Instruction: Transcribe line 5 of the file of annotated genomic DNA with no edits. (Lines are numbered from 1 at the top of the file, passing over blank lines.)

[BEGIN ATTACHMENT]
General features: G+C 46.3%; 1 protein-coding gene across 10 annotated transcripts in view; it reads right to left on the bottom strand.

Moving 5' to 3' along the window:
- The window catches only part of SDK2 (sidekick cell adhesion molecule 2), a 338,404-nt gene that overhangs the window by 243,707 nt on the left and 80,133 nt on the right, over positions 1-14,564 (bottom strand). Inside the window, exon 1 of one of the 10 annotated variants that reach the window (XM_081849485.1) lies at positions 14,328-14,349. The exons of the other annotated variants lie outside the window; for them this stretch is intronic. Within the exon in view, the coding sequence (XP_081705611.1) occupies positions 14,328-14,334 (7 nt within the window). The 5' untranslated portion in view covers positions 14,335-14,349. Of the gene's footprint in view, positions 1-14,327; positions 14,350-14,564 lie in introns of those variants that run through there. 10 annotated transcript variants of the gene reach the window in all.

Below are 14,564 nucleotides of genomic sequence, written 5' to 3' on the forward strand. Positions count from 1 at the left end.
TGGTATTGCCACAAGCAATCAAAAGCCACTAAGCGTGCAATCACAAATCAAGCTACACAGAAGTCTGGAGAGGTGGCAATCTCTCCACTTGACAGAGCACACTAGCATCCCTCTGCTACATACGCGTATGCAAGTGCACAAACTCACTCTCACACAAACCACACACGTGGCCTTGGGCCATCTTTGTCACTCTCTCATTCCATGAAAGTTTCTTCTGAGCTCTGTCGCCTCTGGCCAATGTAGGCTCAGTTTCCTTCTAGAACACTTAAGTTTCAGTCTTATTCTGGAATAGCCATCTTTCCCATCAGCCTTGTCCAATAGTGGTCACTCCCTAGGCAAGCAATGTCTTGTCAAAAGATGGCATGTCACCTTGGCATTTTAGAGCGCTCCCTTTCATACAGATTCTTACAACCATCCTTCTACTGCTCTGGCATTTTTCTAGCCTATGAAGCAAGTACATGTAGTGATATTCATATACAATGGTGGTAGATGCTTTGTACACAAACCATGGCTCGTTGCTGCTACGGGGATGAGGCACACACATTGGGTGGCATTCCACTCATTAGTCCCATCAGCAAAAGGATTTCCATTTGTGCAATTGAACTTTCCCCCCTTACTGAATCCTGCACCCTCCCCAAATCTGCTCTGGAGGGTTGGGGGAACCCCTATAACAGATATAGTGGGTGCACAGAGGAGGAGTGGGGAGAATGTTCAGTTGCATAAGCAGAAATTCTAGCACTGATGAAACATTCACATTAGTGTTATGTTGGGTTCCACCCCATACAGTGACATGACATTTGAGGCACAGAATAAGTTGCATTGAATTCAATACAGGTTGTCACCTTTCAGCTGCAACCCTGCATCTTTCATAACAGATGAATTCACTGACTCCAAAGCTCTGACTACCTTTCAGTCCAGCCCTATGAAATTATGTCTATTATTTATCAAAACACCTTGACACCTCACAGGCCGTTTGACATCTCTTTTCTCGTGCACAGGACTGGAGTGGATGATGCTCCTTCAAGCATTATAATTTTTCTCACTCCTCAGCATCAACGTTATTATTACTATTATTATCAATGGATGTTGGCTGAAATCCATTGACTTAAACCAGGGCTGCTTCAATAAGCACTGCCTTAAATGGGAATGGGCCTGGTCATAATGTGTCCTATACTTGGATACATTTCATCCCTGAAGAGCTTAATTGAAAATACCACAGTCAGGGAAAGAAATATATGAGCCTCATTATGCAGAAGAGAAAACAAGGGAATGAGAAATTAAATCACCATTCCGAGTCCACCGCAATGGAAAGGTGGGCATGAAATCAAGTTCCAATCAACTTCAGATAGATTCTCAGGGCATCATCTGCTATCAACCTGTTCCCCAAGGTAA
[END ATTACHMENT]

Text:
TGGTATTGCCACAAGCAATCAAAAGCCACTAAGCGTGCAATCACAAATCAAGCTACACAGAAGTCTGGAGAGGTGGCAATCTCTCCACTTGACAGAGCACACTAGCATCCCTCTGCTACATACGCGTATGCAAGTGCACAAACTCACTCTCACACAAACCACACACGTGGCCTTGGGCCATCTTTGTCACTCTCTCATTCCATGAAAGTTTCTTCTGAGCTCTGTCGCCTCTGGCCAATGTAGGCTCAGTTTCCTTCTAGAACACTTAAGTTTCAGTCTTATTCTGGAATAGCCATCTTTCCCATCAGCCTTGTCCAATAGTGGTCACTCCCTAGGCAAGCAATGTCTTGTCAAAAGATGGCATGTCACCTTGGCATTTTAGAGCGCTCCCTTTCATACAGATTCTTACAACCATCCTTCTACTGCTCTGGCATTTTTCTAGCCTATGAAGCAAGTACATGTAGTGATATTCATATACAATGGTGGTAGATGCTTTGTACACAAACCATGGCTCGTTGCTGCTACGGGGATGAGGCACACACATTGGGTGGCATTCCACTCATTAGTCCCATCAGCAAAAGGATTTCCATTTGTGCAATTGAACTTTCCCCCCTTACTGAATCCTGCACCCTCCCCAAATCTGCTCTGGAGGGTTGGGGGAACCCCTATAACAGATATAGTGGGTGCACAGAGGAGGAGTGGGGAGAATGTTCAGTTGCATAAGCAGAAATTCTAGCACTGATGAAACATTCACATTAGTGTTATGTTGGGTTCCACCCCATACAGTGACATGACATTTGAGGCACAGAATAAGTTGCATTGAATTCAATACAGGTTGTCACCTTTCAGCTGCAACCCTGCATCTTTCATAACAGATGAATTCACTGACTCCAAAGCTCTGACTACCTTTCAGTCCAGCCCTATGAAATTATGTCTATTATTTATCAAAACACCTTGACACCTCACAGGCCGTTTGACATCTCTTTTCTCGTGCACAGGACTGGAGTGGATGATGCTCCTTCAAGCATTATAATTTTTCTCACTCCTCAGCATCAACGTTATTATTACTATTATTATCAATGGATGTTGGCTGAAATCCATTGACTTAAACCAGGGCTGCTTCAATAAGCACTGCCTTAAATGGGAATGGGCCTGGTCATAATGTGTCCTATACTTGGATACATTTCATCCCTGAAGAGCTTAATTGAAAATACCACAGTCAGGGAAAGAAATATATGAGCCTCATTATGCAGAAGAGAAAACAAGGGAATGAGAAATTAAATCACCATTCCGAGTCCACCGCAATGGAAAGGTGGGCATGAAATCAAGTTCCAATCAACTTCAGATAGATTCTCAGGGCATCATCTGCTATCAACCTGTTCCCCAAGGTAA